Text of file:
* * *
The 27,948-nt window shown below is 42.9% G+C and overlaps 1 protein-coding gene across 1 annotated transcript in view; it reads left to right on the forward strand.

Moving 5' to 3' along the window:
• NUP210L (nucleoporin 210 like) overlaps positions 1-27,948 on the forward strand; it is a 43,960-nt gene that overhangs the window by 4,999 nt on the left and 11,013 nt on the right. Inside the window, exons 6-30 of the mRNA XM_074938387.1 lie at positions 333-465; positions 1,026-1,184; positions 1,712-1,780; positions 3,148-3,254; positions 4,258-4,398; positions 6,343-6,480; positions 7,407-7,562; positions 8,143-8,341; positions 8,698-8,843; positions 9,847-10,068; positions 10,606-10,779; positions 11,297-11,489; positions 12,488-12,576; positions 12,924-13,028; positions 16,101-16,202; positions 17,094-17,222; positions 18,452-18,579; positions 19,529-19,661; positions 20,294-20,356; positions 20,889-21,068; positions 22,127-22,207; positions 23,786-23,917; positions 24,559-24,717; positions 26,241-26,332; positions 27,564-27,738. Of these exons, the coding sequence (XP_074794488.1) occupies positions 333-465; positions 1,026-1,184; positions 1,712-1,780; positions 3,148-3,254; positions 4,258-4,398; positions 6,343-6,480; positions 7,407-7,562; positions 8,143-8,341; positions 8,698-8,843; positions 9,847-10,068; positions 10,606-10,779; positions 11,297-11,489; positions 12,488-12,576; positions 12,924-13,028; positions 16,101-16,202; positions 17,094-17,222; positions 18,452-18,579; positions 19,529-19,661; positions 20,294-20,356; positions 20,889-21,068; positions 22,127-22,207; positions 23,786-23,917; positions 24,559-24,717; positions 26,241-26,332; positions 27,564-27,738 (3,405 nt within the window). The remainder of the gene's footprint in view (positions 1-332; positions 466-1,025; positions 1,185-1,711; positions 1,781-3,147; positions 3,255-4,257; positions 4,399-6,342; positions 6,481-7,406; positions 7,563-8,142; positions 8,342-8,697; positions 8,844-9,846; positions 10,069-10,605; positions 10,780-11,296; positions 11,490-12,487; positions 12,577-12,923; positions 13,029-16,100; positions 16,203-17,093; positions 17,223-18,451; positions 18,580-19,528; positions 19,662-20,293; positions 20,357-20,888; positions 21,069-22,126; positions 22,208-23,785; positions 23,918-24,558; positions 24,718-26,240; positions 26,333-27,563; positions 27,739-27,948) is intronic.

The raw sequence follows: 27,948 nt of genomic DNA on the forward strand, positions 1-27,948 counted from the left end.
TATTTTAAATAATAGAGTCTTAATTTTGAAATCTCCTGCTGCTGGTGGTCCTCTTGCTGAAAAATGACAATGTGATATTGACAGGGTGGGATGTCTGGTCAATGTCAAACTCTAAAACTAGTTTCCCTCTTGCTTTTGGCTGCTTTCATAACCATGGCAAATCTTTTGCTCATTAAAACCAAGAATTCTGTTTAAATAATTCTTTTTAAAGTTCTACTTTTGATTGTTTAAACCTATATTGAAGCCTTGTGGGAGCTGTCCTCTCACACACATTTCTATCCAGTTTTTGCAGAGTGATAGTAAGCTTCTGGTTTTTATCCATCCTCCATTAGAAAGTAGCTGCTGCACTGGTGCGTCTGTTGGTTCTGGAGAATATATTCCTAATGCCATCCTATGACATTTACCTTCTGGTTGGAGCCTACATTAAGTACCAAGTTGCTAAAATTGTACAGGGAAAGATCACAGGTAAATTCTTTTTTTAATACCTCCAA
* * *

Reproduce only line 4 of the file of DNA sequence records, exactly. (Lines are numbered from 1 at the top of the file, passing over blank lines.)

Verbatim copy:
The raw sequence follows: 27,948 nt of genomic DNA on the forward strand, positions 1-27,948 counted from the left end.